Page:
For those who use IV drugs, a first step to recovery is visiting a needle-exchange program or safe injection site, Pettersen said. They develop relationships with the staff, and may someday accept a referral for a treatment program, she said. “We’re keeping them alive today,” she said, calling the nation’s opioid epidemic “the greatest public health crisis of our time.”

The sites aren’t “shooting galleries,” said Pettersen, a state representative from Lakewood who was politically attacked during her Senate campaign because of her support for safe injection sites.

A pamphlet at the Harm Reduction Action Center depicts a diorama of a booth at a safe injection site where IV drug users would inject heroin or methamphetamine. (Marvin Anani, Special to The Colorado Sun)

The sites in other countries are clinical spaces where each person has a booth stocked with alcohol swabs to clean their skin, sterile water to cook their drugs and a clean syringe. Some have strips to test the drugs for fentanyl, a synthetic opioid that is more potent than heroin. Users must bring their own drugs.

Drug users wait about 20 minutes after injecting to make sure they are OK, then walk out.

Data from some of the 60 international sites shows no deaths at a safe site, as well as decreased overdose deaths overall in those cities.

Supporters of a safe site for Denver point toward numbers from the Harm Reduction Action Center, a needle-exchange program across East Colfax Avenue from the state Capitol. The center has made more than 52,000 referrals to treatment centers, mental health therapy and testing since 2012.

Lisa Raville is executive director of the Harm Reduction Action Center, a needle-exchange program that also offers training in naloxone, the heroin overdose antidote. (Marvin Anani, Special to The Colorado Sun)

It also has trained 2,608 people to use naloxone, the antidote to a heroin overdose. It counts more than 919 lives saved through naloxone, which it encourages users to carry with them.

The center’s executive director, Lisa Raville, has offered to host the safe injection site. She sees 120 to 150 people every morning who come to exchange used syringes for clean ones.

“I can’t get them into treatment if they are not alive,” Raville said. “Every bathroom, alley and park will continue to be an injection site without this.”

Whether Denver — or any other American city — follows through with plans to open a safe injection site, there is still the matter of federal law.

The U.S. Department of Justice signaled in August that cities who approve such sites could face federal prosecution. In an opinion piece for The New York Times, U.S. Deputy Attorney General Rod Rosenstein called out Colorado and other states for exploring options to “help their residents use hard-core drugs.”

Rosenstein said safe injection sites would make the opioid crisis worse and pointed to a Redmond, Washington, city councilman’s description of a safe-injection site in Vancouver, British Columbia, as a “war zone” with “drug-addled, glassy-eyed people strewn about.”

In Denver, newly appointed U.S. Attorney Jason Dunn has not commented on whether as the state’s top federal prosecutor he would challenge a Colorado safe injection site.

San Francisco has plans to open a three-year safe injection site as a pilot project. California lawmakers passed legislation in August that paved the way, but the measure was vetoed by Gov. Jerry Brown. The Democratic governor criticized the bill for not requiring drug treatment and because it was contrary to federal law.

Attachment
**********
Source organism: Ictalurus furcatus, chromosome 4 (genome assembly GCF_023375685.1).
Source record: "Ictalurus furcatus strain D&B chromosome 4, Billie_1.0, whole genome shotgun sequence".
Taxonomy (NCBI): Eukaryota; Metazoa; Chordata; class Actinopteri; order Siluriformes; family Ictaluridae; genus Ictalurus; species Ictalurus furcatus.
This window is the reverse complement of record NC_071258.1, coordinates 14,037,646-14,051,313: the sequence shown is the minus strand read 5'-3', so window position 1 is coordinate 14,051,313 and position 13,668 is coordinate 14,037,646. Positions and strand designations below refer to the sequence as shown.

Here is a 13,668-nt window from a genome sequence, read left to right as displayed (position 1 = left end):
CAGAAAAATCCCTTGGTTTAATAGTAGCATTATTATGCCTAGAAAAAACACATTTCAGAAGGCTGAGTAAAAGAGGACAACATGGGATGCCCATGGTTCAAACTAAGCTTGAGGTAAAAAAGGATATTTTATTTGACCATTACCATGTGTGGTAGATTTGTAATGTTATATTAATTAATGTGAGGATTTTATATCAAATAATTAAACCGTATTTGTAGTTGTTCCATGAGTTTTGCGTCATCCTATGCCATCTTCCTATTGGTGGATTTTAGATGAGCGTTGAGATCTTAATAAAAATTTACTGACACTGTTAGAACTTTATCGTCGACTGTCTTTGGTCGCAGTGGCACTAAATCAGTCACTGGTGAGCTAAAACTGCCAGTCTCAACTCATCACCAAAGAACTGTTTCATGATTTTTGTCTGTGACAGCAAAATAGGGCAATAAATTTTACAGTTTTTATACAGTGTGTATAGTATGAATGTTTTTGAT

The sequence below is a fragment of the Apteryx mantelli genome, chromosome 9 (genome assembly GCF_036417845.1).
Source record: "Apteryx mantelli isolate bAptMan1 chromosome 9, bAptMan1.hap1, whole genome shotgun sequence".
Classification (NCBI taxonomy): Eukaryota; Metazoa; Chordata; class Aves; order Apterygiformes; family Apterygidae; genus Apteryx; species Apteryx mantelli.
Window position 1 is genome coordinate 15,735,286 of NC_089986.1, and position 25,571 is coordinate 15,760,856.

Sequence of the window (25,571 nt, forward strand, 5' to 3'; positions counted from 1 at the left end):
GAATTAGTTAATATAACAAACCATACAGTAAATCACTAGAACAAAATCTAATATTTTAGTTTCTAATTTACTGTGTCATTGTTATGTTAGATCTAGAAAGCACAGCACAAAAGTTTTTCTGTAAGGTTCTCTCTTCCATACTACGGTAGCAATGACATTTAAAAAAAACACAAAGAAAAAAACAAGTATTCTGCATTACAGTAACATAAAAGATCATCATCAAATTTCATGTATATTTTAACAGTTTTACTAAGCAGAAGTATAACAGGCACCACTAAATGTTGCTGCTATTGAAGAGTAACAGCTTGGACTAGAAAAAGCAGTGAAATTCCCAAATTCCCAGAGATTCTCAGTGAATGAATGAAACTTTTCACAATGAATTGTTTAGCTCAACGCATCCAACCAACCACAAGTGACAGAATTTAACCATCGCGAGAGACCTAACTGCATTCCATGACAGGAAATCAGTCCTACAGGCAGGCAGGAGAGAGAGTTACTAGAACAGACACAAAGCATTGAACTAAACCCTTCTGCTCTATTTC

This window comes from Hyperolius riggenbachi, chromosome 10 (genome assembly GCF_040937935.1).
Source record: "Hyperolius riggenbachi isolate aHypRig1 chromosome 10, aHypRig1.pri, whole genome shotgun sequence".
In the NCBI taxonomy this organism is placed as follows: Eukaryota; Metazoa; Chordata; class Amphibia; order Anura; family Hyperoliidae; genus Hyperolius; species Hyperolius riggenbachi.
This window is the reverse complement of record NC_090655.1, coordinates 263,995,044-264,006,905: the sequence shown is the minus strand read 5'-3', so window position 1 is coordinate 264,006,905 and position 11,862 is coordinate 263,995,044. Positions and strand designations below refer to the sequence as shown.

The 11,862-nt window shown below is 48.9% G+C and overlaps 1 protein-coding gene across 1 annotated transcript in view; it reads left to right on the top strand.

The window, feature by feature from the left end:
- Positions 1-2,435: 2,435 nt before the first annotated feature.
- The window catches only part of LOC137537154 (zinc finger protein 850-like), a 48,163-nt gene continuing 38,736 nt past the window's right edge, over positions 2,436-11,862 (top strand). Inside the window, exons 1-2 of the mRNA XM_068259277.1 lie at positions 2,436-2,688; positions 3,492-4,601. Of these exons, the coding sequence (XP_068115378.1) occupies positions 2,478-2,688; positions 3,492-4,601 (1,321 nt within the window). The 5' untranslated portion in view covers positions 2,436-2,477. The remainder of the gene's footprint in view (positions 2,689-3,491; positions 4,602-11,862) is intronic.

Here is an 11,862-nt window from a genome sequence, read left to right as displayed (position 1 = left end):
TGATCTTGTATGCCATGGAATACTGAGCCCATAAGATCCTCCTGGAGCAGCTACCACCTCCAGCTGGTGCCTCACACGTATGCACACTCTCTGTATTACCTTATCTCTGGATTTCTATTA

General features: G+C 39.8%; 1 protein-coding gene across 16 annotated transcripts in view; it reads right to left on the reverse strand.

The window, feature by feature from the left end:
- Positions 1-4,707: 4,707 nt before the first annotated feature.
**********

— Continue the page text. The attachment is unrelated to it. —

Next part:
And in Philadelphia, officials are moving ahead with plans to open a site, which has the support of former Pennsylvania Gov. Ed Rendell, a Democrat. Rendell told NPR last month, “I have a message for Mr. Rosenstein: I’m the incorporator of the safe injection site nonprofit and they can come and arrest me first.”

The Harm Reduction Action Center is across East Colfax Avenue from the Capitol. It offers clean needles, training in the use of the overdose antidote naloxone, and assistance getting into treatment. (Marvin Anani, Special to The Colorado Sun)

Not too long ago, Cuica Montoya was among those who regularly picked up clean needles at the Harm Reduction Action Center. Montoya, 39, was rushed to a hospital by ambulance at least five times during the years she was homeless and shooting heroin.

Once a friend drove her in his car as she slumped over and stopped breathing. She woke up in a hospital bed with a tube in her nose and no recollection of why she was there.

Now on the other side of treatment, Montoya said she speaks for her friends who are dead.

“I don’t know anybody that is outside injecting drugs that that’s what they want to do in life,” she said. “There is that window of opportunity when somebody doesn’t want to continue to do the same thing over and over.”

Recovery, she said, only works if people who want to help are not judgmental. The shame of using drugs, especially in a public bathroom where someone might knock on the door, is so thick, Montoya said, it “keeps some of us swirling in this deep, dark hole.

“When people are looking at you and they are judging you, that feeling, it sucks,” she said. “It’s almost like reliving every mistake you’ve ever made in your whole life in that one judgmental look.”

Cuica Montoya, 39, spent years homeless and using heroin before getting into treatment in 2014. She is now sober and speaking out in favor of a safe injection site for Denver. (Marvin Anani, Special to The Colorado Sun)

After years of drug use that led to the breakup of her marriage, multiple arrests and homelessness, Montoya got clean in 2014 because she was locked in jail for three months. She had burned all her bridges. Even her mother wouldn’t let her move in with her when Montoya was released from jail.

She went to the Colorado Coalition for the Homeless and signed up for a program that included housing, mental health therapy and substance abuse treatment. Months later, as she was rolling burritos at Illegal Pete’s, she realized her calling was to become a peer navigator. Now she is a library employee, doing outreach to people who are homeless and have drug problems.

Montoya often runs into people she knows from her days on the streets, when she traveled with a pack and slept outside or in cheap motels. “I’m not the same person in my heart anymore,” she said.